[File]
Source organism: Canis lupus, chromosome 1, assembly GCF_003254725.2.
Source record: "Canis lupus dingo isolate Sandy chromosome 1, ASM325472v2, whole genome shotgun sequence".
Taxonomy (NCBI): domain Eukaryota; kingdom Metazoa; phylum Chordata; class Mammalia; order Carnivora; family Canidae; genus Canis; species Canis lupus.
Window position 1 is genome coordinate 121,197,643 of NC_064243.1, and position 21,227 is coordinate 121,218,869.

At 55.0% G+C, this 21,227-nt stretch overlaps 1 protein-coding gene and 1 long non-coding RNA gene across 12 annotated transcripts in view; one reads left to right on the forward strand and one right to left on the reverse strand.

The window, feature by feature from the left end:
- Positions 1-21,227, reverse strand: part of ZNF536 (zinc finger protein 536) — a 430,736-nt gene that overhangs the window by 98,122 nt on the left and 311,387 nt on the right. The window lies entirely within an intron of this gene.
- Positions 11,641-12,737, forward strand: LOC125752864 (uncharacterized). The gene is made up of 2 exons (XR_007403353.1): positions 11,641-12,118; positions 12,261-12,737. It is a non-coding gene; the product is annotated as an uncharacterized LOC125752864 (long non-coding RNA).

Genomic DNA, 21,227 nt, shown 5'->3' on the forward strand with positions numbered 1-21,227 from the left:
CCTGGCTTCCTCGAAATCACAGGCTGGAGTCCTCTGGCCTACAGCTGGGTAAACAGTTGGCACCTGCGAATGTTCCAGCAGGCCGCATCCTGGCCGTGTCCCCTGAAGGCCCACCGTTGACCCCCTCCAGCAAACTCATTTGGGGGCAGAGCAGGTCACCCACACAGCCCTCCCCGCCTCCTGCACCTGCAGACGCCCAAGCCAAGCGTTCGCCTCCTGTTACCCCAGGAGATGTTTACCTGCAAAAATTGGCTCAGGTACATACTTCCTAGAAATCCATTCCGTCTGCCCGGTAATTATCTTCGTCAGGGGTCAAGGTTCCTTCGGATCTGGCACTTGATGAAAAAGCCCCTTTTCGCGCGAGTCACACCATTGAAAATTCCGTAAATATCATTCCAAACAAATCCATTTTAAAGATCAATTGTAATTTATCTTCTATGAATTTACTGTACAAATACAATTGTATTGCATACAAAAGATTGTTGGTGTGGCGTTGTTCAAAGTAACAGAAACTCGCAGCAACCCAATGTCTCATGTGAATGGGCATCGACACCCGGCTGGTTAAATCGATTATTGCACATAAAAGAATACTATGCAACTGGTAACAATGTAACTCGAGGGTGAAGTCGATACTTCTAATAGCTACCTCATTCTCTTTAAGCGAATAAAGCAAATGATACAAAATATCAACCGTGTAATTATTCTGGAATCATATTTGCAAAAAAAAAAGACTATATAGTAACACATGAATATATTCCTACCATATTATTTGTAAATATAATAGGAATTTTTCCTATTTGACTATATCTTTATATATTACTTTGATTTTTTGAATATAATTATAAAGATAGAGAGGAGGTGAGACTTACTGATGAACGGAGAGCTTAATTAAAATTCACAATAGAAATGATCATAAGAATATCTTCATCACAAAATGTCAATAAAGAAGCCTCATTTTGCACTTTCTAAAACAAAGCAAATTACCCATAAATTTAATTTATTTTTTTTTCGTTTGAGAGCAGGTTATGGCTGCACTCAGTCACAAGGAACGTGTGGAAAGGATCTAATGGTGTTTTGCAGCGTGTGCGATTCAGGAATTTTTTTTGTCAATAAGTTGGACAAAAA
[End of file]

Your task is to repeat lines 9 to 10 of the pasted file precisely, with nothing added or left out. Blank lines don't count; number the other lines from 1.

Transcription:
Genomic DNA, 21,227 nt, shown 5'->3' on the forward strand with positions numbered 1-21,227 from the left:
CCTGGCTTCCTCGAAATCACAGGCTGGAGTCCTCTGGCCTACAGCTGGGTAAACAGTTGGCACCTGCGAATGTTCCAGCAGGCCGCATCCTGGCCGTGTCCCCTGAAGGCCCACCGTTGACCCCCTCCAGCAAACTCATTTGGGGGCAGAGCAGGTCACCCACACAGCCCTCCCCGCCTCCTGCACCTGCAGACGCCCAAGCCAAGCGTTCGCCTCCTGTTACCCCAGGAGATGTTTACCTGCAAAAATTGGCTCAGGTACATACTTCCTAGAAATCCATTCCGTCTGCCCGGTAATTATCTTCGTCAGGGGTCAAGGTTCCTTCGGATCTGGCACTTGATGAAAAAGCCCCTTTTCGCGCGAGTCACACCATTGAAAATTCCGTAAATATCATTCCAAACAAATCCATTTTAAAGATCAATTGTAATTTATCTTCTATGAATTTACTGTACAAATACAATTGTATTGCATACAAAAGATTGTTGGTGTGGCGTTGTTCAAAGTAACAGAAACTCGCAGCAACCCAATGTCTCATGTGAATGGGCATCGACACCCGGCTGGTTAAATCGATTATTGCACATAAAAGAATACTATGCAACTGGTAACAATGTAACTCGAGGGTGAAGTCGATACTTCTAATAGCTACCTCATTCTCTTTAAGCGAATAAAGCAAATGATACAAAATATCAACCGTGTAATTATTCTGGAATCATATTTGCAAAAAAAAAAGACTATATAGTAACACATGAATATATTCCTACCATATTATTTGTAAATATAATAGGAATTTTTCCTATTTGACTATATCTTTATATATTACTTTGATTTTTTGAATATAATTATAAAGATAGAGAGGAGGTGAGACTTACTGATGAACGGAGAGCTTAATTAAAATTCACAATAGAAATGATCATAAGAATATCTTCATCACAAAATGTCAATAAAGAAGCCTCATTTTGCACTTTCTAAAACAAAGCAAATTACCCATAAATTTAATTTATTTTTTTTTCGTTTGAGAGCAGGTTATGGCTGCACTCAGTCACAAGGAACGTGTGGAAAGGATCTAATGGTGTTTTGCAGCGTGTGCGATTCAGGAATTTTTTTTGTCAATAAGTTGGACAAAAA